|Title||Beneath a Scarlet Sky|
|Finished Reading||March 15, 2022|
After finishing “The Rose Code” by Kate Quinn I quite unintentionally picked up another book about individuals in World War II who worked under cover. Like the hackneyed saying has it; if you made it up no one would believe it. Nevertheless this story “is not a work of narrative nonfiction, but a novel of biographical and historical fiction that hews closely to what happened to Pino Lella between June 1943 and May 1945.” [p 4]
When Pino is just 17 the Americans begin the assault on Italy and Pino is sent by his parents to a Catholic monastery high in the Alps for his safety. But he ends up helping Jews over a torturous escape route over the mountains to Switzerland. When he turns 18 he he is called back to his home town and enlists in the Italian army where he becomes a driver for Hitler’s top officer in Italy – General Leyers – who is responsible for managing logistics and supplies for the German war effort. Pino ends up being a spy for the underground resistance and reports on everything he sees. Unfortunately, Pino’s work is very secret and his brother and friends hate him for suspected colluding with the enemy.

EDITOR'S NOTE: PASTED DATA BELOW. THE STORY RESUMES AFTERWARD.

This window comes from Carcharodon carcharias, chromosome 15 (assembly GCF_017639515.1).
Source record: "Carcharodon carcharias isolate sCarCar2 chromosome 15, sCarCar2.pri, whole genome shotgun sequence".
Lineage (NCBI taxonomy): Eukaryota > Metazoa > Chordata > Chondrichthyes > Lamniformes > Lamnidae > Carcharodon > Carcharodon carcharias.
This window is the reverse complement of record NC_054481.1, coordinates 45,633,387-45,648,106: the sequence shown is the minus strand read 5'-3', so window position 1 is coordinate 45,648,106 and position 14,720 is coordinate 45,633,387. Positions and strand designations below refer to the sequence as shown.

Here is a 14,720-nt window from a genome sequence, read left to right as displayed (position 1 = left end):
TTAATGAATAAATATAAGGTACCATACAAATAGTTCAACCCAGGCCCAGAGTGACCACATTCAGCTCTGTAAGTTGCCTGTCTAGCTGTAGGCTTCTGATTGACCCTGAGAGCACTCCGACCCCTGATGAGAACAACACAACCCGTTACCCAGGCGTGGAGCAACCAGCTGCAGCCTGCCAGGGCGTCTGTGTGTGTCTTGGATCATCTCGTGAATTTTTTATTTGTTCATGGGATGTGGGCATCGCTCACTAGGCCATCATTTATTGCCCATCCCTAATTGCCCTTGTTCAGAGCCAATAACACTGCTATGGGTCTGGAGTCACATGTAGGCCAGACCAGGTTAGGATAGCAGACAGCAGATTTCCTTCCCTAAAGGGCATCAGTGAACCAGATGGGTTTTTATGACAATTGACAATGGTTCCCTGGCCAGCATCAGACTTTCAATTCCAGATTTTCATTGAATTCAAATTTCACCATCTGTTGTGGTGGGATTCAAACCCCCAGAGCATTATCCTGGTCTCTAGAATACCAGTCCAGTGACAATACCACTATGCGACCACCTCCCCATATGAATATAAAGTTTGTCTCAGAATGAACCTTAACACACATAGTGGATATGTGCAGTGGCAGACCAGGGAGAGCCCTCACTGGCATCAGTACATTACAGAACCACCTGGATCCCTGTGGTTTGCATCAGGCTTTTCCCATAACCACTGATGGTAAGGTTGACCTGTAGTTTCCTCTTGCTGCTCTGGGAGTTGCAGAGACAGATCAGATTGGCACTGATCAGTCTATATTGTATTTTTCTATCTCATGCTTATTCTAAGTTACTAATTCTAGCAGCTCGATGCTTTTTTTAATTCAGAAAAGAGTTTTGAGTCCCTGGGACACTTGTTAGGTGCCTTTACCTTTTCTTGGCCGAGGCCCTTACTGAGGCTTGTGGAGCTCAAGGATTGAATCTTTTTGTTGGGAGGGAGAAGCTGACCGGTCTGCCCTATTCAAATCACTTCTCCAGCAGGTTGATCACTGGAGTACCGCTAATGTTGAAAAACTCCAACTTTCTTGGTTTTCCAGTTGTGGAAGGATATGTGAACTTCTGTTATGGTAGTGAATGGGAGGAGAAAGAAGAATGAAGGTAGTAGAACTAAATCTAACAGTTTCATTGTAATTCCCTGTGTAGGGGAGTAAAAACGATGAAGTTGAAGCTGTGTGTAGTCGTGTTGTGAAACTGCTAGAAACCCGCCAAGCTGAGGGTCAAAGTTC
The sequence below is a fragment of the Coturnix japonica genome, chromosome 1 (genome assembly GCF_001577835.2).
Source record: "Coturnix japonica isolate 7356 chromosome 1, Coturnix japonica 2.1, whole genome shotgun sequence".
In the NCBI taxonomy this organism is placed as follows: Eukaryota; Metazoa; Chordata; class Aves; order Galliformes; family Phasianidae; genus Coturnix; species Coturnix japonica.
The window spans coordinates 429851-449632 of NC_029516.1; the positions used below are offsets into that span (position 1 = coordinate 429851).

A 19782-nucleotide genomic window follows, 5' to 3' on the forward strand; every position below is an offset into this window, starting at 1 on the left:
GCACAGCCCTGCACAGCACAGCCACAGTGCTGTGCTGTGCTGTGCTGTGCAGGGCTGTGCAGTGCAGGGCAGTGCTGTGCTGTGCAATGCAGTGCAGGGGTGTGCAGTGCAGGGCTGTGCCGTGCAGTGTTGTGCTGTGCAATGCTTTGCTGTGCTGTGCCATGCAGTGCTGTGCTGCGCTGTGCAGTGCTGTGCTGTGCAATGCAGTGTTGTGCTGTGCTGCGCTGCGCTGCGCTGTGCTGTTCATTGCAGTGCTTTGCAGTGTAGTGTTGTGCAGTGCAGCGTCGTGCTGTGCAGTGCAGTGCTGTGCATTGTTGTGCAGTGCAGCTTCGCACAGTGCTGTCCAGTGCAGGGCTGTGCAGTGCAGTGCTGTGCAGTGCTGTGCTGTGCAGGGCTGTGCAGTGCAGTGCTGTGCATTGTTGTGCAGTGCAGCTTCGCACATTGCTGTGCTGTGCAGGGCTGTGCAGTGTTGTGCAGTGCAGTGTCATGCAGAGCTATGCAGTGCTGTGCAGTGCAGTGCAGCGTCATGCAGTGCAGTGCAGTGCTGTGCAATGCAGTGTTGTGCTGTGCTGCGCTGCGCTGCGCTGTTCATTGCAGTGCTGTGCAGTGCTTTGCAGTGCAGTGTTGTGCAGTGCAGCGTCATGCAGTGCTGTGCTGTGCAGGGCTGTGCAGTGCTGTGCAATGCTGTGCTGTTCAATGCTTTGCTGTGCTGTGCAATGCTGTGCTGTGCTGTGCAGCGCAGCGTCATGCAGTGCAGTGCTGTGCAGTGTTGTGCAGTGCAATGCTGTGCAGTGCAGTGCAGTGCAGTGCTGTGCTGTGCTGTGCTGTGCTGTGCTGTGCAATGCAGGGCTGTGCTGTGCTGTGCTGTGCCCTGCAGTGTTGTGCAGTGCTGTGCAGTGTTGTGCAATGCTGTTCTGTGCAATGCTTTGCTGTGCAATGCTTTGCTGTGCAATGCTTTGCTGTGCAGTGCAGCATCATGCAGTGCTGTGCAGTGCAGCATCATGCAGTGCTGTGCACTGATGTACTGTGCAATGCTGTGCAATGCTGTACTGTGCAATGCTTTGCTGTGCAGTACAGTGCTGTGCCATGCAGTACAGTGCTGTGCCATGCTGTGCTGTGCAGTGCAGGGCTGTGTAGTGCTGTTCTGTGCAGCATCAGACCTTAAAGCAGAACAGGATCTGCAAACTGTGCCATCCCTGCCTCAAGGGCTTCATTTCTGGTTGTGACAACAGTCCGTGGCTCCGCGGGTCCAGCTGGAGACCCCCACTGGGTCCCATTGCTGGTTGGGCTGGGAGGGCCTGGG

This novel provides a gritty portrayal of life in occupied territory during war and the toll it takes on people. Leyers loots Italy to send supplies to the Eastern Front; Pino witnesses trains taking Jews to the work camp Äuschwitz”. Pino wonders
“Why me? Why must I see these things? Pino felt as if he and Italy had been condemned to suffer cruelties that seemed endless. What new brutality was coming his way? Who would be the next to die? And how horribly?”Page 339
At the end Pino has a last encounter with General Leyers – but I don’t want to provide any spoilers.
This is a very good historical novel and I was struck the commonality with “The Rose Code” where people who are working behind the scenes for the right side are judged by friends and acquaintances for slacking or colluding.
I picked this book because one of the reviews compared it to “All the Light We Cannot See” (which I gave 5 stars). This novel is nothing like Anthony Doerr’s classic and it is a disservice to both books to make that comparison. The book has 4+ stars on Amazon with over 60,000 ratings